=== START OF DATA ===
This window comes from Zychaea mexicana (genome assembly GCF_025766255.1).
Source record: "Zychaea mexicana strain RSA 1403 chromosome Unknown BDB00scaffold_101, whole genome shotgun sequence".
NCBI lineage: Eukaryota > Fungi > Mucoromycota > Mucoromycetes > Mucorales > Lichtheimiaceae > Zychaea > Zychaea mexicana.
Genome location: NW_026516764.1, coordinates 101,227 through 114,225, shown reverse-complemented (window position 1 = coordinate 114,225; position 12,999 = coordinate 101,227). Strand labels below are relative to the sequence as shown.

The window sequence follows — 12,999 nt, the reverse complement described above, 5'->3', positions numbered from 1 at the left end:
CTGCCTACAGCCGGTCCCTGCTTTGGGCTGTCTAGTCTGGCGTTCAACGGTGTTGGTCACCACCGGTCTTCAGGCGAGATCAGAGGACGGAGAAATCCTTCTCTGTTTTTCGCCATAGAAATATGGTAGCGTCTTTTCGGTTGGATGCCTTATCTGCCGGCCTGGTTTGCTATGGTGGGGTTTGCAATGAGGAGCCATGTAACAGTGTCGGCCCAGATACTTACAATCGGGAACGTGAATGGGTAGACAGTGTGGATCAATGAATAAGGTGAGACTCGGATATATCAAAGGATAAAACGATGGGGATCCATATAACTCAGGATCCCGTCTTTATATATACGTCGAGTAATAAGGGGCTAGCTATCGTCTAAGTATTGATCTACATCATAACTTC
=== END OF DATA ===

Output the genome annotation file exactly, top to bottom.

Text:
This window comes from Zychaea mexicana (genome assembly GCF_025766255.1).
Source record: "Zychaea mexicana strain RSA 1403 chromosome Unknown BDB00scaffold_101, whole genome shotgun sequence".
NCBI lineage: Eukaryota > Fungi > Mucoromycota > Mucoromycetes > Mucorales > Lichtheimiaceae > Zychaea > Zychaea mexicana.
Genome location: NW_026516764.1, coordinates 101,227 through 114,225, shown reverse-complemented (window position 1 = coordinate 114,225; position 12,999 = coordinate 101,227). Strand labels below are relative to the sequence as shown.

The window sequence follows — 12,999 nt, the reverse complement described above, 5'->3', positions numbered from 1 at the left end:
CTGCCTACAGCCGGTCCCTGCTTTGGGCTGTCTAGTCTGGCGTTCAACGGTGTTGGTCACCACCGGTCTTCAGGCGAGATCAGAGGACGGAGAAATCCTTCTCTGTTTTTCGCCATAGAAATATGGTAGCGTCTTTTCGGTTGGATGCCTTATCTGCCGGCCTGGTTTGCTATGGTGGGGTTTGCAATGAGGAGCCATGTAACAGTGTCGGCCCAGATACTTACAATCGGGAACGTGAATGGGTAGACAGTGTGGATCAATGAATAAGGTGAGACTCGGATATATCAAAGGATAAAACGATGGGGATCCATATAACTCAGGATCCCGTCTTTATATATACGTCGAGTAATAAGGGGCTAGCTATCGTCTAAGTATTGATCTACATCATAACTTC